Many of us will be familiar with the range of programmes which make up Microsoft Office’s software offering, but familiarity can breed complacency, which can in turn lead to mistakes, so it is important for us to ask ourselves whether Microsoft Office is HIPAA compliant to avoid making a potentially costly and embarrassing error.
What is Microsoft’s Office 365?
Microsoft’s Office 365 differs slightly when compared to the Microsoft Office Suite in a few ways, but perhaps the most important of these is that Office 365 is a subscription service granting access to software, whereas the Office Suite is a one-time purchase. Microsoft’s Office 365 includes everyday computing programmes such as Microsoft Word, Excel, Powerpoint. It also includes Microsoft OneNote, Publisher, and Access.
Using Office 365 in a Health Care Setting
A precondition to the compliance of many services is whether the service provider will enter into a Business Associate Agreement (BAA) with the entity that is subject to the rules of he Health Insurance Portability and Accountability Act, more widely known as HIPAA. Microsoft will do so in certain cases to cover Office 365. It will also enter a BAA to cover both the Microsoft Dynamics CRM, when this has been acquired by Volume Licensing Programs or the Dynamics CRM Online Portal, and the Microsoft Azure cloud platform.
For general use, a BAA between the HIPAA covered entity and Microsoft is not necessarily needed, however before any electronic Protected Health Information be used with any of the programmes, a BAA should be sought, signed, and put in place. An important role that may be required on signing a BAA is the nomination of one or several administrative contacts. These are the people who will be contacted by Microsoft should a security breach be detected. It may be useful if this person also serves or is regular contact with your organizations HIPAA Security Officer.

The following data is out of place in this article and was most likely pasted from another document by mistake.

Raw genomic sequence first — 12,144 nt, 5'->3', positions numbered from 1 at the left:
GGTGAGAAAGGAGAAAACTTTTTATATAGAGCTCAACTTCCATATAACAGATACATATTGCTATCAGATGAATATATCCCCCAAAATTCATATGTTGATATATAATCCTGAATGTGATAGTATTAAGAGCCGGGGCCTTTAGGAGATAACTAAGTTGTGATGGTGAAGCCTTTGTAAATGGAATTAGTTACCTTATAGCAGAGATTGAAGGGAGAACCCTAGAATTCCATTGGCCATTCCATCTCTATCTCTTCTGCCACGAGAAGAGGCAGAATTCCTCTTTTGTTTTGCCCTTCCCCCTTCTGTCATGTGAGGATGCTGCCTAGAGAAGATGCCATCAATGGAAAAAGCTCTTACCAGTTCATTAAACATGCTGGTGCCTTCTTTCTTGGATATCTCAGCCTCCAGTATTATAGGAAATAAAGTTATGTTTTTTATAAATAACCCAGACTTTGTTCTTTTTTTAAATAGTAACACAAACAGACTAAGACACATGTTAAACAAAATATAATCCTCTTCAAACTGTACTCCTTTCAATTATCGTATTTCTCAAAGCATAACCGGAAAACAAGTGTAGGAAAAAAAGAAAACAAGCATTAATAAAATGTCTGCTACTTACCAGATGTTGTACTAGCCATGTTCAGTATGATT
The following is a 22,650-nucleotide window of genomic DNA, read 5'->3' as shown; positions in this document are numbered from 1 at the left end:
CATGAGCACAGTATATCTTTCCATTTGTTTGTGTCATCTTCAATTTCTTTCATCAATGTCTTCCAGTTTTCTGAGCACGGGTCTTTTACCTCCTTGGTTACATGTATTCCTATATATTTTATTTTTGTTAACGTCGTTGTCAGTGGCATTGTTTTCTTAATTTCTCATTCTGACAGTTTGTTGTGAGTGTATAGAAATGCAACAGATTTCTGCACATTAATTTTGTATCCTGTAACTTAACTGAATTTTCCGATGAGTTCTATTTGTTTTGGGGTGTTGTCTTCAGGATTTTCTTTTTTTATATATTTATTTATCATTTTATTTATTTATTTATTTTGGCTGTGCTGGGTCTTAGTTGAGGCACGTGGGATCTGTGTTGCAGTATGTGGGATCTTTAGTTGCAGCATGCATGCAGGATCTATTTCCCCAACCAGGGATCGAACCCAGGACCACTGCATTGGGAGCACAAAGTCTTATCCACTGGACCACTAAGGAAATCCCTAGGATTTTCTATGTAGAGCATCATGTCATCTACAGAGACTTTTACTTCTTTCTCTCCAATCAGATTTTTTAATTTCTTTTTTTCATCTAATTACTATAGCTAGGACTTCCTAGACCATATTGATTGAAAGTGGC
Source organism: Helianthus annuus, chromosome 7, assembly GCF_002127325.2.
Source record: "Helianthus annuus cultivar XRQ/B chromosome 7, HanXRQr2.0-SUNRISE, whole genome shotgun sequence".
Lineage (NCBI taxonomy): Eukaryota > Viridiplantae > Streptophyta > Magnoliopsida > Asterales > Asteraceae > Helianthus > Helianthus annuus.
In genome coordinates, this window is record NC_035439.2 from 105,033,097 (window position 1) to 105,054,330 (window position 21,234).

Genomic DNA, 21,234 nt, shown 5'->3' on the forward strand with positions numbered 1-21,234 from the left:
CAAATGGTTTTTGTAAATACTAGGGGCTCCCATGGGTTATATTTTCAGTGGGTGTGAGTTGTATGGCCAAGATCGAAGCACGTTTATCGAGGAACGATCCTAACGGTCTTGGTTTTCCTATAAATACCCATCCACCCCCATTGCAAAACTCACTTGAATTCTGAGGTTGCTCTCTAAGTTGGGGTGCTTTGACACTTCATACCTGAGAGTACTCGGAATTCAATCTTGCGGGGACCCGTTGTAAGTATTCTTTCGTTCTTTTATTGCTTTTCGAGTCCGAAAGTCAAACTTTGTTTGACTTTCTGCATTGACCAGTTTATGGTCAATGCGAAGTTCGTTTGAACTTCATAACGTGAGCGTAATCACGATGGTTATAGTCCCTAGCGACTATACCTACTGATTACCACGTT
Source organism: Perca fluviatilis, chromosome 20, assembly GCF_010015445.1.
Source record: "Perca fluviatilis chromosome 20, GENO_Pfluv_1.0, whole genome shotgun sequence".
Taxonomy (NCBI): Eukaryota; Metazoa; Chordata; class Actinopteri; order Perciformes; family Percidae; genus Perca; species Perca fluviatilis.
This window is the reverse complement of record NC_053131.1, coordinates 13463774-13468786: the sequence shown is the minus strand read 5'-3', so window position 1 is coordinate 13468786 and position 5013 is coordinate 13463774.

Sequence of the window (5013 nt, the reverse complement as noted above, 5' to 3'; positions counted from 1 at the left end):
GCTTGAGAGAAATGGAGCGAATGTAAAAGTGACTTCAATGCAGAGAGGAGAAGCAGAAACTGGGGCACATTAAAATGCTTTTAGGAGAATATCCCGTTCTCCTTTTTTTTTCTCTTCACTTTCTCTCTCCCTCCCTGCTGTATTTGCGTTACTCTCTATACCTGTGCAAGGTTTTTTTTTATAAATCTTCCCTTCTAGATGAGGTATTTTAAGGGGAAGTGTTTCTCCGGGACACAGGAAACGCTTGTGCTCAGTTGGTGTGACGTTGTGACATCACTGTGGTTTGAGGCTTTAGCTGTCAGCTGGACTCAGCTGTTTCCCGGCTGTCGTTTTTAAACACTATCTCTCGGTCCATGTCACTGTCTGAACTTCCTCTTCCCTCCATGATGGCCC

As one of the world’s largest software and computing companies, Microsoft is quite well-versed in data management and data security. They meet or exceed many international security standards for security practices, some of which are recommended by the United States’ Department of Health and Human Services’ Office for Civil Rights.
Using Office in Compliance with HIPAA
While all programmes could be used in a way which breaches HIPAA Rules, perhaps the most obvious risk to patient privacy and data security comes from the use of email. Data saved to servers is encrypted, as is data that is transferred from Microsoft’s locations. Data packet headers, in contrast, are not encrypted, and neither are message headers. This means that any ePHI that might appear in the subject line of an email or the title of any attached files might not be secure.
In such a case, an email from a hospital to an insurance company entitled, for example, “Mr E. G. Smith, blood results” or with an attachment entitled “EG Smith blood results” may constitute a HIPAA violation as it would not sufficiently protect the name of the patient. PHI should never be included in the email title or the titles of attachments.
Is Office 365 HIPAA Compliant?
Office 365 can be used in compliance with HIPAA Rules, so long as a BAA is in place and staff obey the rules. The greatest threat to HIPAA compliance is often human error, so training on correct use of Office 365 and other software should be paramount in your organization’s compliance strategy.